The Class of 2014: What these kids don't know

Beloit College reminds us that today's college freshmen have never used wristwatches, dialed a phone, or written in cursive

Beloit College has published its Mindset List for the Class of 2014, an annual tradition designed to capture the "cultural touchstones that shape the lives of students entering college this fall" and to make the rest of us all feel extremely old and out of touch.

As New York Times blogger Nick Bilton notes:

The list was first developed in 1998 by Tom McBride and Ron Nief, faculty members at Beloit, with the goal of helping the school's professors avoid "dated references" and understand the perspective of the next generation.

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This particular mindset captures the generation of souls born in 1992, whose fingers never touched a rotary dial, who've never written a paper in cursive, who never had to choose from less than 100 channels of television, and who have never owned a watch because they get the time of day from their cell phones.

This got me thinking about my own mindset and those of my contemporaries -- at least, the ones who are still alive and not drooling into their pillows at the Bidawee Retirement Community and Knitting Sweatshop.

Life looks amazingly different now than it did just a decade or two ago. Remember when ...

* Spam was just a luncheon meat.

* Email was a tool that actually made you more productive.

* Cell phones were primarily used to make phone calls.

* Chat was something you did at the water cooler, and "IM" was just someone's way of misspelling "I'm."

* The office actually had water coolers.

* Steve Jobs was that guy who used to run Apple and now makes cartoons.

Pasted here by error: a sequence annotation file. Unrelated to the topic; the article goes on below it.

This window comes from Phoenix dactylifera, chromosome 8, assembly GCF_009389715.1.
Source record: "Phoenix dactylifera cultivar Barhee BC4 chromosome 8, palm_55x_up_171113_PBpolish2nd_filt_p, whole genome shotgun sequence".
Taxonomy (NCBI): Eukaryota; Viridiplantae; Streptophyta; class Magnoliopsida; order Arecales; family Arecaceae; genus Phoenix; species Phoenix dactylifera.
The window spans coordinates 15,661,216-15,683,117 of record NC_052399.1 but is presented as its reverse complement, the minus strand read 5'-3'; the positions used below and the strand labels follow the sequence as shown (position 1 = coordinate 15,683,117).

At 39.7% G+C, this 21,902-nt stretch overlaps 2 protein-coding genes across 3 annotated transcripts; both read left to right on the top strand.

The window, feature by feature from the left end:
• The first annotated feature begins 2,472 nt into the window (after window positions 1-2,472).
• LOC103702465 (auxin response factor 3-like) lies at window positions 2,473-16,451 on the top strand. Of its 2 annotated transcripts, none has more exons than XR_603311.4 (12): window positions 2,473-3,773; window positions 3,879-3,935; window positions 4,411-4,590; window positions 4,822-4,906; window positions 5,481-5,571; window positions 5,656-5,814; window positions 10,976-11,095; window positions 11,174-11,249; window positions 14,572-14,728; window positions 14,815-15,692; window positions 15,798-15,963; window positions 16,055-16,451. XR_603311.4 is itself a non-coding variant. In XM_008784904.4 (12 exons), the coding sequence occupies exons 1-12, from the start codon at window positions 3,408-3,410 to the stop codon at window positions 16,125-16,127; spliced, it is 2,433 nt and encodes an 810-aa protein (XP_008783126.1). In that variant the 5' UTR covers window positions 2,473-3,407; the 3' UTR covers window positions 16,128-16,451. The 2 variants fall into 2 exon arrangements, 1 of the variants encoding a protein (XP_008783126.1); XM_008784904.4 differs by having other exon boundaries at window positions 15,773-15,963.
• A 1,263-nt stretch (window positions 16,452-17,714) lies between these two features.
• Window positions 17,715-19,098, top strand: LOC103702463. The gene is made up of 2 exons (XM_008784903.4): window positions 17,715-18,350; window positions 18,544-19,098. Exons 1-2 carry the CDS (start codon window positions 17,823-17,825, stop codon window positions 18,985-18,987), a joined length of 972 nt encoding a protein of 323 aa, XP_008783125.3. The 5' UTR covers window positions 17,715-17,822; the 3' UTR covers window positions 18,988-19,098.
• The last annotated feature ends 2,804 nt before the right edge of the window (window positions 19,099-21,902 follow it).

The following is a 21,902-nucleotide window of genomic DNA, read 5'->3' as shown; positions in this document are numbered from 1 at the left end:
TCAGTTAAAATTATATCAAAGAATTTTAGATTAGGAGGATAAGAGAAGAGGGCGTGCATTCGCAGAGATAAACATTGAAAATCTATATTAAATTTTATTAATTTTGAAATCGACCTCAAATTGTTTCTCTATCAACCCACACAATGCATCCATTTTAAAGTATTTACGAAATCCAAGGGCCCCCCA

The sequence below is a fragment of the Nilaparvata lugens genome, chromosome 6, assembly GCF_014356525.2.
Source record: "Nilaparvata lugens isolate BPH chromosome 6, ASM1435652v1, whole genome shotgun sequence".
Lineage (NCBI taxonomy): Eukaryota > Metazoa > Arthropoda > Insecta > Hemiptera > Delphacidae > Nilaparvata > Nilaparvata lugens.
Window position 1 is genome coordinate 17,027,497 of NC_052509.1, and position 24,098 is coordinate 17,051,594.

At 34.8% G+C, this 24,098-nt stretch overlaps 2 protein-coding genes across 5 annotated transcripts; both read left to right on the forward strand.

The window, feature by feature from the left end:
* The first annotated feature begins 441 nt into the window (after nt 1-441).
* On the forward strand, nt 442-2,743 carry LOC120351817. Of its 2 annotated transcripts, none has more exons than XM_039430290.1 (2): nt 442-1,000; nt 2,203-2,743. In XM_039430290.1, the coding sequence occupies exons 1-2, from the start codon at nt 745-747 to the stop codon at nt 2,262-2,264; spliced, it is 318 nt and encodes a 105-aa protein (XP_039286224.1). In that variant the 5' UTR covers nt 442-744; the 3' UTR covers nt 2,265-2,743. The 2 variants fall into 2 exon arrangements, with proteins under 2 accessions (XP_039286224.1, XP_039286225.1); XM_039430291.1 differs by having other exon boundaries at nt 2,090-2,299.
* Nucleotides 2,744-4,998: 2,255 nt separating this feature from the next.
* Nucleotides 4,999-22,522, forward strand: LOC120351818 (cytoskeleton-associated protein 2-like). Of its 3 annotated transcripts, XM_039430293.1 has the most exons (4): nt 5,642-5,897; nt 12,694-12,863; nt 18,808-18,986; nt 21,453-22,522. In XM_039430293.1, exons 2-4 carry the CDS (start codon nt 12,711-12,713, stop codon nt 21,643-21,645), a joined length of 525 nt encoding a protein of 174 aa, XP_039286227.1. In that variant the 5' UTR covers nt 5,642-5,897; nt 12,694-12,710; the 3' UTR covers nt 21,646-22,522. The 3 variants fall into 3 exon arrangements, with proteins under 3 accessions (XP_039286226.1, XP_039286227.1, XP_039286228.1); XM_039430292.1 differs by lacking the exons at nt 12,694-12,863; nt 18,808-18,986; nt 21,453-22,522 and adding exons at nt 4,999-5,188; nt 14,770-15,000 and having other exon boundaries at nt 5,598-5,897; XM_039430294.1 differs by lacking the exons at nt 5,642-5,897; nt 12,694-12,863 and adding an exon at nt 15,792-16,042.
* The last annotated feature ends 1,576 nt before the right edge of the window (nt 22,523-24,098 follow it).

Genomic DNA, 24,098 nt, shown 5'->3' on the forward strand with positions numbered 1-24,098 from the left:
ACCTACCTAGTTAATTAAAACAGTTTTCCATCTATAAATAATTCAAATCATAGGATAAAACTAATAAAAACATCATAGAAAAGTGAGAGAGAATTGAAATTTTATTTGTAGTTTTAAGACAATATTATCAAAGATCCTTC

* The shows on TV were fictional and the news was reality based.

* Microsoft was one of the good guys, and Bill Gates was considered a genius.

* Google was just a word for a large number with a lot of zeros in it.

* Amazon was a jungle and a Yahoo was that jerk who lived down the street.

* Hollywood megastars had both first and last names.

* IBM made personal computers.

* Sex scandals were actually scandalous.

* Your disks were floppy and your drives were hard.

* Journalists prided themselves on getting stories right before they got published, not after.

* Wet-behind-the-ears 20-somethings had to learn how to write before somebody would publish them.

* Traffic was something you tried to avoid, not generate.

* Your list of friends was shorter than a phone directory, and if you had to you could probably pick most of them out of a police lineup.

* Companies chose names you could actually pronounce, containing a balance of both vowels and consonants.

* You had to buy a magazine to see pictures of naked people.

* You could hold InfoWorld in your hands without getting fingerprints all over the screen.

OK, now I feel even older. I could go on like this, but I think it's time for my nap.

What's on your mindset? E-mail me: cringe@infoworld.com.

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